Check out our nominations for the most reprehensible eco-villain of 2007, then vote at the bottom of this post. (And tell us who we missed.) George W. Bush. You've heard of him, right? Pete Domenici. Sen. Domenici, top Republican on the Senate Energy Committee, played a key role in neutering the just-signed energy bill, pushing successfully to remove a provision that would have required utilities to produce 15 percent of their electricity from renewable sources -- even though Domenici's home state of New Mexico is well-positioned to profit from renewables. He also relentlessly shills for the nuclear industry. Stephen Johnson. Bush's man at the EPA, Johnson just denied California's request for a waiver that would let the state regulate greenhouse gases from cars and trucks -- against the advice of the career professionals at the agency. Julie MacDonald. This Bush appointee to the U.S. Fish and Wildlife Service abruptly resigned in May 2007, just as Congress was about to consider charges that she had altered scientific reports to minimize protection for numerous species under the Endangered Species Act (and had inappropriately released government documents). Ongoing review of her decisions continues to turn up trouble. Robert Murray. He is owner of the Crandall Canyon Mine in Utah, which collapsed in August, causing nine deaths -- and which had racked up hundreds of safety citations since January 2004. Murray insisted his mine was safe (all evidence to the contrary), whined about federal mine regulators, complained about proposed climate-change bills, bitched about the miners union, and moaned about how hard the whole collapse had been for him. Harlan Watson. Before attending the December climate negotiations in Bali as chief U.S. negotiator, Watson told Reuters, "We don't believe targets and timetables are important, or a global cap-and-trade system." He also argued that the U.S. shouldn't be singled out for criticism for rejecting Kyoto, because Turkey rejected it too. No surprise, then, that the U.S. gummed up the climate talks and watered down the final deal. Americans for Balanced Energy Choices. Once ABEC, now apparently "America's Power" (perhaps the patriotism didn't come across well enough), this coal front group is the leading wedge of a multimillion-dollar PR campaign aimed at buffing dirty energy's clean image among lawmakers. Last seen sponsoring presidential debates and sending Santas out to dispense coal-shaped chocolates (really). UNGREEN. The nefarious United Nemeses aGainst Reliable Eco Experts Network kidnapped our beloved advice maven, Umbra Fisk -- forcing her to (horrors!) eat from Styrofoam containers, use energy-inefficient appliances, and live in a sprawling McMansion. Fortunately, with the help of our readers, she was released.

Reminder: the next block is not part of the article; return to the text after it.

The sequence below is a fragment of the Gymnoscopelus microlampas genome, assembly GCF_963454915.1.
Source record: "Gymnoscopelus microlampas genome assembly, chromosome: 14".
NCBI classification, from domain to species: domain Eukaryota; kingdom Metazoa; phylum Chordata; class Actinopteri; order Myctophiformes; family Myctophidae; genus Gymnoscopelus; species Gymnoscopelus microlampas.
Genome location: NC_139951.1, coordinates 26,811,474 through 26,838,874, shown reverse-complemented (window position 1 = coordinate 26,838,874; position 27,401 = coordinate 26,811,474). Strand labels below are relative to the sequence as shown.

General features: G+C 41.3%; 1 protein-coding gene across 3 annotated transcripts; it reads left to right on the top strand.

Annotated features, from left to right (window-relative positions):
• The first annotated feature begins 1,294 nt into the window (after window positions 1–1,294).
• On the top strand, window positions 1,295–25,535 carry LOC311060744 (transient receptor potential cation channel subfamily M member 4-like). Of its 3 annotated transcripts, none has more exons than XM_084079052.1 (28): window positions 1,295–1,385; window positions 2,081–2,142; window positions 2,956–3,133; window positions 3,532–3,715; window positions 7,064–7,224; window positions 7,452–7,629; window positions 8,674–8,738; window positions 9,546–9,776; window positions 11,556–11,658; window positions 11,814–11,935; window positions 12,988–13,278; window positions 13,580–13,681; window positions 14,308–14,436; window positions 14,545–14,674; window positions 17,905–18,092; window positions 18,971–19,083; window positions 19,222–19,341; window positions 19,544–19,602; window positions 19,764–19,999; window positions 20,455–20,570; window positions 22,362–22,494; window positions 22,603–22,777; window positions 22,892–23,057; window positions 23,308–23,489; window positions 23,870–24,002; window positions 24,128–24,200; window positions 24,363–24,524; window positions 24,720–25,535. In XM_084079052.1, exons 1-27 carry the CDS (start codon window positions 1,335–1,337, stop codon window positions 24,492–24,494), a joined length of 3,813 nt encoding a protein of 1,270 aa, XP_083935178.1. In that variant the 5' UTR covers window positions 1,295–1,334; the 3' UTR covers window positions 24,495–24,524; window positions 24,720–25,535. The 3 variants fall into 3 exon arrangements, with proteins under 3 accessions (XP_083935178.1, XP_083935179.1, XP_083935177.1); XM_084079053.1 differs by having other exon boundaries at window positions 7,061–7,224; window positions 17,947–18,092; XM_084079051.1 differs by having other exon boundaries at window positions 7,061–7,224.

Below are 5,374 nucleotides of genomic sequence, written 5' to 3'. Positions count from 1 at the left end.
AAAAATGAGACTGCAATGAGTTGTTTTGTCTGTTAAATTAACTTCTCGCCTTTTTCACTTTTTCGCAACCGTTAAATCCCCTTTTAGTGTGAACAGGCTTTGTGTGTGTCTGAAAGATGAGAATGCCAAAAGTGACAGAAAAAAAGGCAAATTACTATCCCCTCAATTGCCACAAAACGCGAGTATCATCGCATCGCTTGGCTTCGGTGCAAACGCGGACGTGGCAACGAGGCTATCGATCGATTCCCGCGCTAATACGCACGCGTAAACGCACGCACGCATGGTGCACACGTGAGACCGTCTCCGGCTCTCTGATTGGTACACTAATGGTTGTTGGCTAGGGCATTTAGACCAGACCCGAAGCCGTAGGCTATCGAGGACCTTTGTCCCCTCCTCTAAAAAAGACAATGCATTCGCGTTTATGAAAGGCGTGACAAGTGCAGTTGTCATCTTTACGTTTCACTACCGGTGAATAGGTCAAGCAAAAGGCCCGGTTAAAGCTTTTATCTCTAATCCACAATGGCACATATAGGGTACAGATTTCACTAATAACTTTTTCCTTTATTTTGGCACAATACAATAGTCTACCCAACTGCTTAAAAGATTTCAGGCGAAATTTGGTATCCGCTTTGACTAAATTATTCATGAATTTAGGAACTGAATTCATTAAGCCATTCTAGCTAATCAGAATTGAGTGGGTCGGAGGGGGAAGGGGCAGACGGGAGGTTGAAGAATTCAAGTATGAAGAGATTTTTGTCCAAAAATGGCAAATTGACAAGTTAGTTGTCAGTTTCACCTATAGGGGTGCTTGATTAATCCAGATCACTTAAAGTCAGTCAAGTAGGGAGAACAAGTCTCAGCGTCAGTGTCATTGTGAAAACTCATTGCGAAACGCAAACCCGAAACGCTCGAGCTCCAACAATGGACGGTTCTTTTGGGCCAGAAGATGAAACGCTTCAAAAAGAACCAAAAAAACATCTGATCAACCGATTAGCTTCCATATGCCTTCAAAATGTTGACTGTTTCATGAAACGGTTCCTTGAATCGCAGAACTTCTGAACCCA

Waxman investigates

Per his threat yesterday, House Oversight Committee chair Henry Waxman (D-Calif.) has initiated an investigation into the EPA’s decision to deny California’s waiver.

Disentangling the confusion of Bali

Tom Friedman is very confused about exactly what happened at Bali and why. So are M.I.T. science journalist fellows. So what are your chances of figuring it out? Well, they are a lot better if you read this excellent Bali debriefing by my friend Holmes Hummel (PDF), a Stanford Ph.D. and Congressional Science Fellow. One interesting point she makes: Some media coverage left the misimpression that the Bush team opposed language that would have committed Annex I (i.e., rich) countries to cutting greenhouse-gas emissions 25-40% below 1990 levels by 2020. But that isn't correct. The language they vehemently rejected merely said this:

Person of the Year

Bush beats Gore, again!

Until last week, this long-beloved annual tradition seemed to be a lock for one person -- Nobel laureate, itinerant educator, and media superstar Al Gore. Sadly, he only makes first runner-up this year. Like Time magazine, our Person of the Year is awarded to the person or group who "for better or for worse ... has done the most to influence the events of the year" in the climate arena. By single-handedly stopping any international action on climate at Bali, by stopping California from regulating tailpipe greenhouse gas emissions, by forcing Congress to drop almost all non-oil-related provisions to cut GHGs from the energy bill -- all in one week! -- one man proved his unchallenged high-impact misleadership on the issue of the century: Dick Cheney George Bush.

The corn supremacy

A new piece on the insanity that is U.S. ethanol policy

I have an article in Salon on the insanity that is America's ethanol policy. The new energy bill sets this country on a path to finish the assault on the world food supply begun by the (even lamer) 2005 energy bill. As I explain, our ethanol policy does not help fight global warming, but it does threaten food supplies: In just the past two years, food prices have jumped 75 percent in real terms ... The Economist points out the amazing statistic that "the demands of America's ethanol program alone account for over half the world's unmet need for cereals." By law (the 2005 energy bill) we are going to increase corn ethanol production at least 50% over the next few years. And the new energy bill will probably require corn ethanol to triple from current levels! But current levels are already bringing havoc down on the global food market.

Tax incentives for clean energy not yet renewed — but probably will be

A renewal of tax incentives for building and installing clean energy sources was stripped from the recently signed energy bill, putting wind and solar boosters …